"I want you to be brand new. I want me to be brand new. I want us to be always constantly growing, evolving. Having more clarity, moving with different purpose, like, and all of that is for me very, very welcomed."
She continues, “So I'm just trying to figure out what's next. You know what I mean? I'm jumping into what's next. I'm excited going into what's next and new. I'm just sort of embracing all of what life has to offer.”
Look out for Gabrielle in the upcoming indie film Riff Raff, which is a crime comedy starring her and Jennifer Coolidge, and she will also produce The Idea of You, which stars Anne Hathaway.
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Feature image by Mike Lawrie/Getty Images
Over 6 million Americans are currently living with Alzheimer's, and it is anticipated that by 2050, this number will almost double. With staggering rates of this disease impacting senior citizens and the families caring for them, the need to boost awareness around this neurological condition is greater now, more than ever.
November is Alzheimer's Awareness Month, which presents an opportunity to educate the public about Alzheimer's disease and increase understanding of its causes, symptoms, and impact on individuals and families with loved ones who have or could develop the condition in the future.
What Is Alzheimer’s Disease?
According to the CDC, Alzheimer's disease, the most prevalent form of dementia, is a progressive condition starting with mild memory loss and potentially advancing to an inability to engage in conversation and respond to the surroundings.
The disease impacts areas of the brain responsible for thought, memory, and language, significantly hindering a person's capacity to perform daily activities.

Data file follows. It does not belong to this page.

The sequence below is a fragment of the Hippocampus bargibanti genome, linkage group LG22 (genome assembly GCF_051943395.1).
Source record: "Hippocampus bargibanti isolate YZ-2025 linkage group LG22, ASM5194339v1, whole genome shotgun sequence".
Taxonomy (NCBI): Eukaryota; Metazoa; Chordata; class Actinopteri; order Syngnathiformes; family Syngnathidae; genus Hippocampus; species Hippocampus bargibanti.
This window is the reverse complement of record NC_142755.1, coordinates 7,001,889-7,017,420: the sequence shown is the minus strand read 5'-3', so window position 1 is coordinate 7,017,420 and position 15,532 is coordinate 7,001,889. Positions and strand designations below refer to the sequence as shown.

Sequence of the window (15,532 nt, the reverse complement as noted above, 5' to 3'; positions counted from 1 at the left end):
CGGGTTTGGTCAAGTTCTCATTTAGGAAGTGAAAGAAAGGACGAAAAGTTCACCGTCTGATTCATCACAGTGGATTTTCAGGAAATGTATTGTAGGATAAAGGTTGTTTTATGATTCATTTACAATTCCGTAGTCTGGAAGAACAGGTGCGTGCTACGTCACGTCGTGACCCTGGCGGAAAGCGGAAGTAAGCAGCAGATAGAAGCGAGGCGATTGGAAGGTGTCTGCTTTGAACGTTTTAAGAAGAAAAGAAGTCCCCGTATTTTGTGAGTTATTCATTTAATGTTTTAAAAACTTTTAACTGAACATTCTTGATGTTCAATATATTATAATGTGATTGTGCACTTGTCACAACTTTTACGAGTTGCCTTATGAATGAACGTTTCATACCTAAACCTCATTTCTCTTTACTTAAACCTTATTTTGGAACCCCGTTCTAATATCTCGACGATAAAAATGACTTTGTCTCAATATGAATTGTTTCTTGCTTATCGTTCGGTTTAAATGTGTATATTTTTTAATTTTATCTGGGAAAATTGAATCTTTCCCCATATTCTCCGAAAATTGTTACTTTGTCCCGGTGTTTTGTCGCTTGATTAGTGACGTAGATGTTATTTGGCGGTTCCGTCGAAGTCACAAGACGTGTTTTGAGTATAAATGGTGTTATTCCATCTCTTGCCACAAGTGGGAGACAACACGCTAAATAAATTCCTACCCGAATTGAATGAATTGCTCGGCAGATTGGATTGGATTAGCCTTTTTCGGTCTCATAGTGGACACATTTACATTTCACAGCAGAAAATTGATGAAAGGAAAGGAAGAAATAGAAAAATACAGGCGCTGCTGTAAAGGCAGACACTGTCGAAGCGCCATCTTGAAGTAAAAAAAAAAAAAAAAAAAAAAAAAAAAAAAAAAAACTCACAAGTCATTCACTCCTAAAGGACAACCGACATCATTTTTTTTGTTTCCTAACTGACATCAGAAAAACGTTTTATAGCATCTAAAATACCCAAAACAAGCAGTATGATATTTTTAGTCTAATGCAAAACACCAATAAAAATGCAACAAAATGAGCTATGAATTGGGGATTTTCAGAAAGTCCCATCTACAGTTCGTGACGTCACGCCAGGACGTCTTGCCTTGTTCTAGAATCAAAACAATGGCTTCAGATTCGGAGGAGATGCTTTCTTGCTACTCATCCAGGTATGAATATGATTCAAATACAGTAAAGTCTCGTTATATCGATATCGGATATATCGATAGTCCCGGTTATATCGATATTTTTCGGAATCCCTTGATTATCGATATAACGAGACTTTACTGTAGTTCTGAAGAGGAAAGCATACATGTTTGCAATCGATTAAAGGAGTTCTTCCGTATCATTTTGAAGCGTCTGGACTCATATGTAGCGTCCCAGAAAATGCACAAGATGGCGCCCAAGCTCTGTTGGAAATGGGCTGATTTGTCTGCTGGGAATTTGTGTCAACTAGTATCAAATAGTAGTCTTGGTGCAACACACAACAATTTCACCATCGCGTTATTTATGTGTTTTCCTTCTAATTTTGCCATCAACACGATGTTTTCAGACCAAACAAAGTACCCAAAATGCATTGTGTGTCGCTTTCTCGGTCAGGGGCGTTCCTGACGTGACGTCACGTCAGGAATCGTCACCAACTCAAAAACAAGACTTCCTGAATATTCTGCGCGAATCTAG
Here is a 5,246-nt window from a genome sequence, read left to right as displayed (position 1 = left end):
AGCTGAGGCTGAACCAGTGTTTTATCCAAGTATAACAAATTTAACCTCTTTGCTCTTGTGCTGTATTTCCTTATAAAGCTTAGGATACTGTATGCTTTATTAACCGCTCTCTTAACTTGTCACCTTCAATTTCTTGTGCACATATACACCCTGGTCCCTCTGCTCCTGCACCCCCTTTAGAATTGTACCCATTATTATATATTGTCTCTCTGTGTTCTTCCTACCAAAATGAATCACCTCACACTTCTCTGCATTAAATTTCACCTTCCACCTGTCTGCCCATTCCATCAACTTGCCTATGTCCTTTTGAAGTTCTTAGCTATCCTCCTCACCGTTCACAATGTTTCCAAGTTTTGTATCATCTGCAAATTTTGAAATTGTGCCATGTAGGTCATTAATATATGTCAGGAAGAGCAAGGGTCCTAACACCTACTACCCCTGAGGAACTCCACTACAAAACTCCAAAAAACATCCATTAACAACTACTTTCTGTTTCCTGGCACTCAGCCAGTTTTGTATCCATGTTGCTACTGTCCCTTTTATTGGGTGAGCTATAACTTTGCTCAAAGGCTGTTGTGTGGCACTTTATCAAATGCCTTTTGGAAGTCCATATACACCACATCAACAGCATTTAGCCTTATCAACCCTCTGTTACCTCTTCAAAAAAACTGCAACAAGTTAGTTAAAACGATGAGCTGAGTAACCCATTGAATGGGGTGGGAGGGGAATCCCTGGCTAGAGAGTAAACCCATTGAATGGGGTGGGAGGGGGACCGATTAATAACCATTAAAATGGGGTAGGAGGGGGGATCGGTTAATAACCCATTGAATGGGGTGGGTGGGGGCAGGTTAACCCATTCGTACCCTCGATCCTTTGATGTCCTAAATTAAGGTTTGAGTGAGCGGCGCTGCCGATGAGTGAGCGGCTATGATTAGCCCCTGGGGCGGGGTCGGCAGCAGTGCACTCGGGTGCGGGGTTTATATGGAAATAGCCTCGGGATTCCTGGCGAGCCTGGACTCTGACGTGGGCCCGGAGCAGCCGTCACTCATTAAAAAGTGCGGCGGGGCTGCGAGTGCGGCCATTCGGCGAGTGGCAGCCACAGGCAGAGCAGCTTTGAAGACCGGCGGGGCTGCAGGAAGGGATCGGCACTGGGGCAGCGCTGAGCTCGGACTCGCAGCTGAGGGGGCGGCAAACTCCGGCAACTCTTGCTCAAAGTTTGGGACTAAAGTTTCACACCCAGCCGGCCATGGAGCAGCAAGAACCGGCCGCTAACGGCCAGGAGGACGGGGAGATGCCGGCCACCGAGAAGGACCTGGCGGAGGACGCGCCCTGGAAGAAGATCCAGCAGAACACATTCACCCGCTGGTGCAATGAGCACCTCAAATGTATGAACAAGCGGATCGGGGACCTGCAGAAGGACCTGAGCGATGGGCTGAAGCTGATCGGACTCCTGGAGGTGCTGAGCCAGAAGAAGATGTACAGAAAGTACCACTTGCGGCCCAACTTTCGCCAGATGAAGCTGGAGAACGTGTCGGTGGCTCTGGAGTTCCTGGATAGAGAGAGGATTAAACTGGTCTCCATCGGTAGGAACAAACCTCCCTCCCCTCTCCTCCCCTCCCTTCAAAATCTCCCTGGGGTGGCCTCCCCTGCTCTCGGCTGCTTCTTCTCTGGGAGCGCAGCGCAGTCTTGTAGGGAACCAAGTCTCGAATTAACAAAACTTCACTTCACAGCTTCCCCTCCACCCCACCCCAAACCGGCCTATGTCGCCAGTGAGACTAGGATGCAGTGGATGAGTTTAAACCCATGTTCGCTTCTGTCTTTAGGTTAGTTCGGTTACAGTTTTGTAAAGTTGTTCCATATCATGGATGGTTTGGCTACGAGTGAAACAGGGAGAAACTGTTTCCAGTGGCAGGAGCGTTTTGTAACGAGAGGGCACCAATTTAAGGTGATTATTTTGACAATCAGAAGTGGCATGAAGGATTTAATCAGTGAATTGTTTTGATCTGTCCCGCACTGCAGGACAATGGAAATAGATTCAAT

The exact cause of Alzheimer's is not fully understood, but it is believed to involve a combination of genetic, environmental, and lifestyle factors.
Warning Signs and Symptoms of Alzheimer’s
The warning signs of Alzheimer's disease can differ among individuals and typically emerge gradually. While Alzheimer's is not a normal aspect of aging, age is the best-known risk factor for Alzheimer’s disease. Memory problems commonly represent one of the initial indicators of Alzheimer's disease and related dementias, especially if they worsen over time.
In addition to this, Healthline notes that symptoms of Alzheimer’s disease may show up as one or more of the following:
- Alterations in mood, personality, or behavior.
- Disruption of daily life due to memory loss, like becoming disoriented in familiar surroundings or repeating questions.
- Difficulty in accomplishing routine tasks at home, work, or during leisure activities.
- Diminished or impaired judgment.
- Misplacement of items with an inability to retrace steps to locate them.
Who Does Alzheimer's Affect?
The prevalence of Alzheimer's in the United States is rapidly increasing, with an estimated 6.7 million among those aged 65 and older in 2023. Approximately 73% of individuals with Alzheimer's are aged 75 or older, and the overall rate for those aged 65 and older is 1 in 9 (10.7%), according to the Alzheimer's Association.
One out of every three seniors passes away with Alzheimer's or another form of dementia, surpassing the combined mortality of breast cancer and prostate cancer. Elderly Black Americans have approximately twice the likelihood of experiencing Alzheimer's or other forms of dementia compared to elderly white individuals.
Prevention and Support of Alzheimer's Disease
The exact cause of Alzheimer's disease remains unclear, and scientists believe it is likely influenced by multiple factors such as age and family history, but genetics do not determine one's fate or outcome.
There is no cure for Alzheimer's, and caring for a loved one with the disease can take a financial, mental, and emotional strain on the family as the disease progresses. Caregivers face daily challenges, adjusting to changing abilities and behaviors, and as the disease advances, more intensive care is often required.
As more research and awareness spreads around Alzheimer's, taking the proper measures to improve and manage brain cognition is essential. Adopting a healthy lifestyle, including regular physical activity, a nutritious diet, limited alcohol consumption, and not smoking, may lower the risk of developing Alzheimer's disease.
Raising awareness helps reduce the stigma associated with Alzheimer's and related dementias and can foster a more supportive and compassionate community for individuals affected by the disease.